By Gustavo Arellano
By R. Scott Moxley
By Alfonso Delgado
By Courtney Hamilton
By Joel Beers
By Peter Maguire
By Charles Lam
By Charles Lam
Several weeks ago, a colleague of nurse Mary Jo Frawley handed her a short New York Times news story that read like an afterthought: “A woman was stoned to death on Monday in an Islamist-controlled region of Somalia,” read the three-sentence brief. The young woman had said she’d been raped and was promptly charged with adultery by the religious extremists in control of the region, and then killed. For Frawley, the information was dizzying. “I was just there,” she thought to herself. “How could that be?”
Frawley, 53, is a kind of collector of lessons, paying close attention whenever and however she can to what someone in front of her or some new experience may be teaching her. “We were there to take care of them—to take in those women who had been raped,” she says about the six months she spent working as a nurse near a string of Somali refugee camps late last year and early this year for Médecins Sans Frontières (Doctors Without Borders), the 1999 Nobel Peace Prize-winning international medical humanitarian organization she has been active with for nearly a decade.
She knew the women were taking big risks to see the medical teams, but she hadn’t realized they were endangering their lives—including violent retaliation from the radical militias. “The fact that women were coming in to see us and the fact that people knew what was going on was a big risk. The confidentiality was so big, and I had no idea how big it was until I see this in the paper the other day, of what these women were risking, to come in and say, ‘Mary Jo, this happened to me, and really, I’m not a bad person.’”
When you meet her, Frawley might shake your hand and not let it go for a few minutes; she might suddenly remember her time in Sri Lanka and how much she liked that people there spoke to one another without letting go. Or she might show you how in Nigeria, you greet by lightly padding shoulder to shoulder; elders get more pads. “I’d get nine of those,” she says, laughing. “That tells you how old I am.” Frawley has the ability to extract something curious from the most mundane of activities—like shaking hands—and blend it with some other faraway moment in which something was learned or shared. In these brief instances, she brings together her often disparate realities—many months spent in war- and disaster-torn corners of the world; short weeks during the year with friends and family in northern Vermont, Tucson or her “permanent” home in Sunset Beach—and makes them seem part of one cohesive experience.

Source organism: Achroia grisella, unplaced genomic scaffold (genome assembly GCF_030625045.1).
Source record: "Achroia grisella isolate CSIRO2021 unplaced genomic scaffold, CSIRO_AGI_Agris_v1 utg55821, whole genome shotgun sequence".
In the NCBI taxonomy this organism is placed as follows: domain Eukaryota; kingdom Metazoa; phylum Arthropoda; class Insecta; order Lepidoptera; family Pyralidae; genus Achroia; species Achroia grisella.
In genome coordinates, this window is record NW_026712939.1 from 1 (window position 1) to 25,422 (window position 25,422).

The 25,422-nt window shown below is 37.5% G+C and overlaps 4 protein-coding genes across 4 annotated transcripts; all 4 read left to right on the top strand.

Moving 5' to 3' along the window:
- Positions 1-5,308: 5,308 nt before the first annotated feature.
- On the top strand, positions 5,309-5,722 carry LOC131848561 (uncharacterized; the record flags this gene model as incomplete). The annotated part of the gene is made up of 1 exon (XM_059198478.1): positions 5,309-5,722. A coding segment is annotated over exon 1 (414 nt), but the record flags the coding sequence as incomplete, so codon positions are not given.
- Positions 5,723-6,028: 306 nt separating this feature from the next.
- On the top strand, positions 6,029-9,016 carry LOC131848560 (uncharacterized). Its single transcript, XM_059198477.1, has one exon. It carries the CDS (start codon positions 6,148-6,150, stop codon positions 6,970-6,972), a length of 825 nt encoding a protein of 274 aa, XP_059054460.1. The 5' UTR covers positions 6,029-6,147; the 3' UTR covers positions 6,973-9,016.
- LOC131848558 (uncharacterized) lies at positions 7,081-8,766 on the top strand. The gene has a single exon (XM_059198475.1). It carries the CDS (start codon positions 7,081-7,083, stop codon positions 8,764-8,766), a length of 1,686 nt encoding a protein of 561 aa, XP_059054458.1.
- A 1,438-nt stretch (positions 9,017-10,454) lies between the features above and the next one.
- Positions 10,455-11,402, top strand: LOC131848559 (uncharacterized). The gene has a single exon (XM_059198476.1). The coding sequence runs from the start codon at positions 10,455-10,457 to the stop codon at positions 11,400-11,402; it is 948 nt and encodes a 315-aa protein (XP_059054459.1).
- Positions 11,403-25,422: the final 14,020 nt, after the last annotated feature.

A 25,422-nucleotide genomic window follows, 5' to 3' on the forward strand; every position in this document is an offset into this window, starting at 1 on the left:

On a hazy, pink, October afternoon in Santa Monica, where Doctors Without Borders (DWB) has propped up a simulated refugee camp against the city’s historic pier—the latest stop on a national tour meant to give latte-sipping beachcombers a glimpse into the organization’s hardscrabble work environment—Frawley walks buoyantly through a knot of tents depicting vaccination and child-nutrition stations, water-sanitation posts, latrines, and cholera-isolation areas. She has traveled to more than 45 countries, completing 16 missions.
Missions last anywhere from a few weeks to more than a year; Frawley has spent 75 months in the field. (Only about 10 percent of the organization’s 24,000 staffers work internationally, like Frawley; about 200 of those are American.) “Sixteen is really at the top end of the number of missions people do,” says Nick Lawson, director of Field Human Resources, of Frawley’s time with DWB. “She’s pretty adaptable to just about everything we do these days. She’s been in some very tight situations, that’s for sure.”
Lawson isn’t exaggerating. Although violent incidents are rare, DWB aid workers have been kidnapped, held hostage and murdered. Some have even become deathly ill from infectious diseases.
Frawley stares out at the Pacific Ocean as it rolls reliably onto the shore. She’s been back in the U.S. for three months—longer than usual—to oversee the touring camp and to visit with her mom, old friends and family. She gets up every day at dawn and runs about 8 miles before going for a swim in the ocean. She knows she’ll be traveling again soon, most likely to Haiti. “I’m just trying to get a sense for whether I’m the right match for what they need right now,” she says.
What she doesn’t say is that she has often been considered the right match for the extreme conditions DWB deploys its aid workers into because, as one of Frawley’s former mission directors, Rebecca Golden, puts it, “Mary Jo is unrelentingly calm.”